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Nothing Gold Can Stay: Canada Falls to Finland, Russia in World Juniors Flop
Let me start with the road less travelled: Congrats, Finland.
The Finns are always very good and often very close, falling to Sweden it seems whenever they get their once chance to win gold, whether it's the Olympics or the World Juniors. The Finns are the goofy annual second-fiddlers from Scandinavia. You won't find a hockey fan who dislikes Finland, and you shouldn't find a hockey fan who can't respect their game... they're as tough and aggressive as any North American squad and they have the finesse of a Russian, Czech, or Swede.
The Finns just can't always put it together at once and when they need to, but they did on Sunday and, I'll say again, congrats.
Now, for Canada.
I'll admit it because it's obvious and convenient, but I've never been comfortable ragging on kids and the World Juniors are nothing but kids vs. kids. We cheer on our 19-year-olds because they're better than somebody else's 18-year-olds. At least, they were better.
For the second straight year, Canada leaves the Juniors without a medal. It's also the fifth straight year the Canucks leave the tourney without a gold, although that piece of shiny Au seems like a far-off fantasy now. In 2010, it was a shock when they lost to the Americans. 2011? Yeah, that blown three-goal lead and the loss to Russia was a bummer. 2012 and the semifinal loss to Russia hurt as much, even if our boys garnered a bronze in the process. 2013 and 2014, well, they weren't fun. But even worse, they weren't surprising.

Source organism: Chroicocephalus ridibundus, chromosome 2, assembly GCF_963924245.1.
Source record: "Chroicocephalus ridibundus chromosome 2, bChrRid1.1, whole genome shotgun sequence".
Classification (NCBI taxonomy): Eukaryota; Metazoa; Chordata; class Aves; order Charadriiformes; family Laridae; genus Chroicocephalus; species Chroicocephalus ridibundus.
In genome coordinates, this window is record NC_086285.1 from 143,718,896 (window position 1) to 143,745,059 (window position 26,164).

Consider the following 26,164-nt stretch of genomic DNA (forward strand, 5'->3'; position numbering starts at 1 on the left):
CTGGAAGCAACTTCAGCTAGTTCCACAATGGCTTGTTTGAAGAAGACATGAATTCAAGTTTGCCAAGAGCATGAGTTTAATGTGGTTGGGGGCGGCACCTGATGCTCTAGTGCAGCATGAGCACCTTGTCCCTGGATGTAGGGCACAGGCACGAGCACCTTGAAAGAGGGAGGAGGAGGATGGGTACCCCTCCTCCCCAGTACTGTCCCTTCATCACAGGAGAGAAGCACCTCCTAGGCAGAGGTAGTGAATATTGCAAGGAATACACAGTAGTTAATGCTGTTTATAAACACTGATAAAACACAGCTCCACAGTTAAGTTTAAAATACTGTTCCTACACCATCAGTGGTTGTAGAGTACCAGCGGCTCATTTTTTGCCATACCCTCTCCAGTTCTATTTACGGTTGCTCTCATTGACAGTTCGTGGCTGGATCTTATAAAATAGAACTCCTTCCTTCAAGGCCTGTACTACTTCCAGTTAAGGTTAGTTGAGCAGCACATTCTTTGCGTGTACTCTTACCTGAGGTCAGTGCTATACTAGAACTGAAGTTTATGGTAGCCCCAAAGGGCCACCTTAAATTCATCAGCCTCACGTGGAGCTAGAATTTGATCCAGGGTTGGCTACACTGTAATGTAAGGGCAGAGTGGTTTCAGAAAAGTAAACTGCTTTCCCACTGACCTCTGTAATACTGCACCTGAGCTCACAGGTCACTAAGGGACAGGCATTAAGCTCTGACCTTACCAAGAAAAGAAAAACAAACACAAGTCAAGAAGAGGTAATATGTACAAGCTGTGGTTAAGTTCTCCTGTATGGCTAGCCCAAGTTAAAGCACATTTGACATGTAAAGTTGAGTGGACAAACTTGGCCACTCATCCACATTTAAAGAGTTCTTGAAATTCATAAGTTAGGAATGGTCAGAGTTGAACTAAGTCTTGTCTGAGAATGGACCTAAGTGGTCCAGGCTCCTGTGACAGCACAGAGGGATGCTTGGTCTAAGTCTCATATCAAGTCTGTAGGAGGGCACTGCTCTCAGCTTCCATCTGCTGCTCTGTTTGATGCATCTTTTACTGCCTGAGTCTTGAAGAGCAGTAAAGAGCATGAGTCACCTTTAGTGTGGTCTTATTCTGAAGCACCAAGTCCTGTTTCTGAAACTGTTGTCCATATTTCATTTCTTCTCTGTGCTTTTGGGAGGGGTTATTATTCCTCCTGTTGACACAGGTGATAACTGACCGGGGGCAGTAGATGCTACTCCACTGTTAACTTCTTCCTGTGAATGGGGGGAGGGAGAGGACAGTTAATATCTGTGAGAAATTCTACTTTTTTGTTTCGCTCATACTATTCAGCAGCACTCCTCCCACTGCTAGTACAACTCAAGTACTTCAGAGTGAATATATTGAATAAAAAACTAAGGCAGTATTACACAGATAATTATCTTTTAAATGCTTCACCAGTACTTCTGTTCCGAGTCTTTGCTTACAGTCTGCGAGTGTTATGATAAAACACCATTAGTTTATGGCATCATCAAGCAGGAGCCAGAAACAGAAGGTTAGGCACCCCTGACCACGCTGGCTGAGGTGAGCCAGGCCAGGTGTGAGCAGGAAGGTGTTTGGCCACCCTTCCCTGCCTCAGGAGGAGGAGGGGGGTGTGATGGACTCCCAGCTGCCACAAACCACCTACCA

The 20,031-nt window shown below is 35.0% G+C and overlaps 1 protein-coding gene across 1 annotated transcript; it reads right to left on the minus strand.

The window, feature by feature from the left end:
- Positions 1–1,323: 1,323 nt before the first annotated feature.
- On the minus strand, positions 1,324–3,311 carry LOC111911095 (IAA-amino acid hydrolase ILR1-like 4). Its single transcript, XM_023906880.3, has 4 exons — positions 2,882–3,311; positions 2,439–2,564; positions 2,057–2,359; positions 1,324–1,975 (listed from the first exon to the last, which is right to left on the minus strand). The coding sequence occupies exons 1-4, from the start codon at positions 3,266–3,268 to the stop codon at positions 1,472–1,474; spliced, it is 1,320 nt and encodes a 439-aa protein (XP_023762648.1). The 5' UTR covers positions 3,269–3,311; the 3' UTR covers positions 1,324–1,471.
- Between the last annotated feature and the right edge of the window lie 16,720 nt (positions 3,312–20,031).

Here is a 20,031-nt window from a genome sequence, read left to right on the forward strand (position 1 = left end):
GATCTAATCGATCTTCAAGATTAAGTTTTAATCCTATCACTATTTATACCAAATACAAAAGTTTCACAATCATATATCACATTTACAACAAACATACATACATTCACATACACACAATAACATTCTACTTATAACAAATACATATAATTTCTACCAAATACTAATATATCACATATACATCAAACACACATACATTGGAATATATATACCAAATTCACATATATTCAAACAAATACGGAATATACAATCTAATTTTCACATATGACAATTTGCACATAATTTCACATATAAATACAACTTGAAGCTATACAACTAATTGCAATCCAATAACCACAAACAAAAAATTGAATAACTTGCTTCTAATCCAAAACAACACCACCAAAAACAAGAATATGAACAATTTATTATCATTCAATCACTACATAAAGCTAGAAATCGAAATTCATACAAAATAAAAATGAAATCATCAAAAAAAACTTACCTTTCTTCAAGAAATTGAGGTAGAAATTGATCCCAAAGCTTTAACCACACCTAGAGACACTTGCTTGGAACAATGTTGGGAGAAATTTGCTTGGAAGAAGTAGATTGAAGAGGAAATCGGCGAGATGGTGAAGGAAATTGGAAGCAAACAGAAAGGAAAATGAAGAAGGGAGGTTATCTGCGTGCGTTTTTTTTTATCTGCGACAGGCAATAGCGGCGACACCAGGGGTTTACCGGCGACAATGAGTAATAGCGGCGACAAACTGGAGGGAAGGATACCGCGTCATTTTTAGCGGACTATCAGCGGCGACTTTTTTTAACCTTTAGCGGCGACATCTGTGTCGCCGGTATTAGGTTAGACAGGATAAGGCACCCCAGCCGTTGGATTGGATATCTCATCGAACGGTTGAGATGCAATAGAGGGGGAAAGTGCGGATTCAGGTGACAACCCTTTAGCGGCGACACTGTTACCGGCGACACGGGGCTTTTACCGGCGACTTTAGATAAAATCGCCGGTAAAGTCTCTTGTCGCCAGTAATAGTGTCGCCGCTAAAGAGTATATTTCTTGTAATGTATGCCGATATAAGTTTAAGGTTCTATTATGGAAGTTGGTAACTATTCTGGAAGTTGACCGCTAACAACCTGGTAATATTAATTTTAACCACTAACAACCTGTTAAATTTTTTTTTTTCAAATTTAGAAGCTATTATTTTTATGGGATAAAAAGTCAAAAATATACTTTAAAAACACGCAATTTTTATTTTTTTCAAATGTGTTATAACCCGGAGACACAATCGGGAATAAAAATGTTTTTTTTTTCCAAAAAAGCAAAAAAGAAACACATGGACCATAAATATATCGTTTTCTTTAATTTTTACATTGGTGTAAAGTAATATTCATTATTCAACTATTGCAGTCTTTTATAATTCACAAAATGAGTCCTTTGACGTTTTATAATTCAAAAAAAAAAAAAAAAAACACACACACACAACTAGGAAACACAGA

But I'm not in the mood to criticize the team or the guys who picked the team and I'm certainly not qualified.
Frankly, I think this Canadian squad was good enough. Curtis Lazar, Jonathan Drouin, and Anthony Mantha were a force from day one to today. Same goes for the more-than-worthy second line of Vancouver prospect Bo Horvat and the kids – Sam Reinhart and 16-year-old Connor McDavid – and our defence, headlined by NHLer Mathew Dumba, Griffin Reinhart, Josh Morrissey, and Derrick Pouliot.
Zachary Fucale was just fine in goal and sometimes exceptional, saving the day on multiple occasions against the United States when the Canadians grabbed first place in the pool and seemed to turn a corner they never really did.
I can't criticize the coaching from bench boss Brent Sutter for a couple reasons. First, he's won before. Second, I have no idea what a head coach does and neither do you. Sure, we have some idea, but we will never know the ins and outs and we will never know what happens behind closed doors. Or on the ice, for that matter.
On paper, this Canadian team was just fine. They were as able as the Americans, who entered the World Juniors as the favourite running and left before anything counted. If this was a one-time thing, it wouldn't matter that much. I can't believe anyone in the United States lost sleep over the Stars and Stripes getting stopped and stripped – even the rabid puck lovers in Minnesota or Michigan or somewhere like that – but that's because they've won two gold medals since we Canadians won our last. They're better than us and, worst of all, the know it. The Americans are the new Canadians.
Our teams – our Canadian junior teams – always seem capable. We always have the stars we need, and we've always stumbled at times only to rebound when it matters most.